Rope fender in place
We started the oars back in March, but we simply did not have a great deal of time to work on them until recently. All we did was to glue up spruce blanks that were oversized oars. Then we simply shaved the first one down until it was the shape and weight that we wanted. Once we did this it was only a question of whittling down the second oar to match the first.
One oar shaped and the other still in the rough
The oars are quite long (9 foot 6 inches), we decided to leave the loom of the oar above the oarlock position square in section to act as a bit of a counterbalance to the long outboard section of the oar. The oars will be painted to minimize the amount of maintenance that they will need each year. Varnish looks great, but is more of a challenge to maintain on oars.
Oars painted and waiting for their leathers
This is an area of the boat that we wanted to keep simple. 1”x4” pine boards were a relatively inexpensive option, we have been cutting and shaping them so that they lie on top of the floor-timbers and are fastened to cross-pieces of 5/4” pine with bronze screws, countersunk and bunged. The floorboards will get no sealer and will be allowed to weather naturally. The end result should meet our needs, were quick to assemble, and require little or no maintenance.
The centerboard pin:
A very important piece that sometimes gets overlooked in the rush to launch is the centerboard pin. In our case a piece of 3/8” bronze cut so that it is short. In other words, it is recessed about 3/8” from each side. This leaves plenty of pin to do the work, but it also leaves a space to squirt caulking goop. The goop is covered by a rubber gasket, and that is capped with a bronze plate that is held in place with four screws.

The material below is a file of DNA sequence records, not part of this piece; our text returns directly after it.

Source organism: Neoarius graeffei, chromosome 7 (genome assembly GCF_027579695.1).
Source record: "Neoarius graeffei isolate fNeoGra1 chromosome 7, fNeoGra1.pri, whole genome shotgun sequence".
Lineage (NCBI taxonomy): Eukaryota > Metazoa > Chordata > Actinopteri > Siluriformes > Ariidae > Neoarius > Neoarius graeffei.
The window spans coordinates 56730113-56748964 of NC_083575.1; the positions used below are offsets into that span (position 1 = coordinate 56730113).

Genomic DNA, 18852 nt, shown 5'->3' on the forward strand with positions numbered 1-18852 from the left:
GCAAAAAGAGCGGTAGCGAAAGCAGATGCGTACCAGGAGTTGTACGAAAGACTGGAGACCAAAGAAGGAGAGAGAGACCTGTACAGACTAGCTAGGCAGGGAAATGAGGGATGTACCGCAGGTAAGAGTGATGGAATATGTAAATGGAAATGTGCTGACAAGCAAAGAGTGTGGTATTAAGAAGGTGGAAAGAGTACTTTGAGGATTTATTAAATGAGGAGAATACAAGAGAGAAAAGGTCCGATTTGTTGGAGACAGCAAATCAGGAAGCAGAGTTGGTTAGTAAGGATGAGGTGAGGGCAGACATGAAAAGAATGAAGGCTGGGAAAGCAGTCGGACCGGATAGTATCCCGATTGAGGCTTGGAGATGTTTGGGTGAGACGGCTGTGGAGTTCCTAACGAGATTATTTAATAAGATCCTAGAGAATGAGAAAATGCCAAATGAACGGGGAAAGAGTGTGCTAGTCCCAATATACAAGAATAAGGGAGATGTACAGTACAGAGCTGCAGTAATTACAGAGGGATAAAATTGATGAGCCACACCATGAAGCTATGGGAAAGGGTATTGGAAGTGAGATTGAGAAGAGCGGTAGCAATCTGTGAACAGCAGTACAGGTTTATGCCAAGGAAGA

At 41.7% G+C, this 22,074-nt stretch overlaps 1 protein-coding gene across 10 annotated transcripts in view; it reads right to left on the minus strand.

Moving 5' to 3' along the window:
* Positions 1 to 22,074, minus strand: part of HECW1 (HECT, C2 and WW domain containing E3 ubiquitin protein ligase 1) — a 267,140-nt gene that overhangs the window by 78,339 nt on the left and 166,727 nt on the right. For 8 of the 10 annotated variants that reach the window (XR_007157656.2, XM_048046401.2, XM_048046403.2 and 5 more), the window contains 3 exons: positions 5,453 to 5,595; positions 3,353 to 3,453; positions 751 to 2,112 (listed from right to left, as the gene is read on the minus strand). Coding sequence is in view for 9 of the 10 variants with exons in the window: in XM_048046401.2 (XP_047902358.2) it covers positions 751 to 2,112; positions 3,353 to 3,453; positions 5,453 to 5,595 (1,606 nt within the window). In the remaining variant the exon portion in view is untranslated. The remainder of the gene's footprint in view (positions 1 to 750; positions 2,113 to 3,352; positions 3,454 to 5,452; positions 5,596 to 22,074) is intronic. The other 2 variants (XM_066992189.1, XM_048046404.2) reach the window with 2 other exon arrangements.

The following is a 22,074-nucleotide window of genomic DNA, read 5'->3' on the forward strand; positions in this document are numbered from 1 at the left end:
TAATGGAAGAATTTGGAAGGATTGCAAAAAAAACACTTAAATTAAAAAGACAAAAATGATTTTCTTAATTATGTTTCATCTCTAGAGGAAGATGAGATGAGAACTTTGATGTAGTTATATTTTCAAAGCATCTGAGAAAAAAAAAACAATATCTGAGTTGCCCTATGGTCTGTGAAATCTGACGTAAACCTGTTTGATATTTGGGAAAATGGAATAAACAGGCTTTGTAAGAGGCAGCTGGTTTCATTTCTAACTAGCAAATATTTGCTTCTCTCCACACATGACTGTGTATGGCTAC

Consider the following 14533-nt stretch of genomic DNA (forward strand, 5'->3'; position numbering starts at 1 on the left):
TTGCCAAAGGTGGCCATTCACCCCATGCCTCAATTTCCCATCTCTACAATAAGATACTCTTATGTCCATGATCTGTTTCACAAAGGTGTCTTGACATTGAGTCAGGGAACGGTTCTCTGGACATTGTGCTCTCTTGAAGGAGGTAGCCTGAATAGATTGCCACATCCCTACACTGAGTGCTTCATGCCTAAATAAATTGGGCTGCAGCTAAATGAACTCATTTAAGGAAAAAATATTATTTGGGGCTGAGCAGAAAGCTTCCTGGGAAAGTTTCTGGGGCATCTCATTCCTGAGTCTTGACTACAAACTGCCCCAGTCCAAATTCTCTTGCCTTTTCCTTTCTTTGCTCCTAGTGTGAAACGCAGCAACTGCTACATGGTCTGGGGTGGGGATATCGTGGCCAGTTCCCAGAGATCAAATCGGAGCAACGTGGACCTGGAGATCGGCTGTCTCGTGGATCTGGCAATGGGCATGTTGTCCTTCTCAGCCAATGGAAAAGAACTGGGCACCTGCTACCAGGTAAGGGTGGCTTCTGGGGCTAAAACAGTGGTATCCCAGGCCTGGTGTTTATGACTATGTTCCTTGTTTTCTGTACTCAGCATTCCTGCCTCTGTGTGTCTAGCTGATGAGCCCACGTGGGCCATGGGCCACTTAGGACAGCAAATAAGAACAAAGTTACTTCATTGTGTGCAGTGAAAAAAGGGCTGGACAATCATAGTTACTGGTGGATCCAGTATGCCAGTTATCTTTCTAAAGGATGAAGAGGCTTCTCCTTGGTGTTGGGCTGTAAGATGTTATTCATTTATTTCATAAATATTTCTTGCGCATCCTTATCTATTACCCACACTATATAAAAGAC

The hole for the pin, with the pin in place, the rubber gasket (red), and the bronze cap-plate
The goop has been squirted into the end of the hole with a caulking gun
Bronze cap in place
The plans for the boat came with two options for the rudder. One was a traditional wooden rudder, and the other was for a kick-up rudder made of wooden parts. Unfortunately for us, neither of these designs will exactly meet our needs. We do need a kick up rudder, but we need something that will need less maintenance than the one provided in the blueprints. That design is also a bit more complicated than I would like, and requires some hardware that I was not sure I could find in the limited time I had before launching. So I set about pulling together a kick up rudder design of my own, one I could put together with some off-the-shelf hardware, and one where the lower section of the rudder (the kick up part) is made from a single plate of 1/4″ aluminum.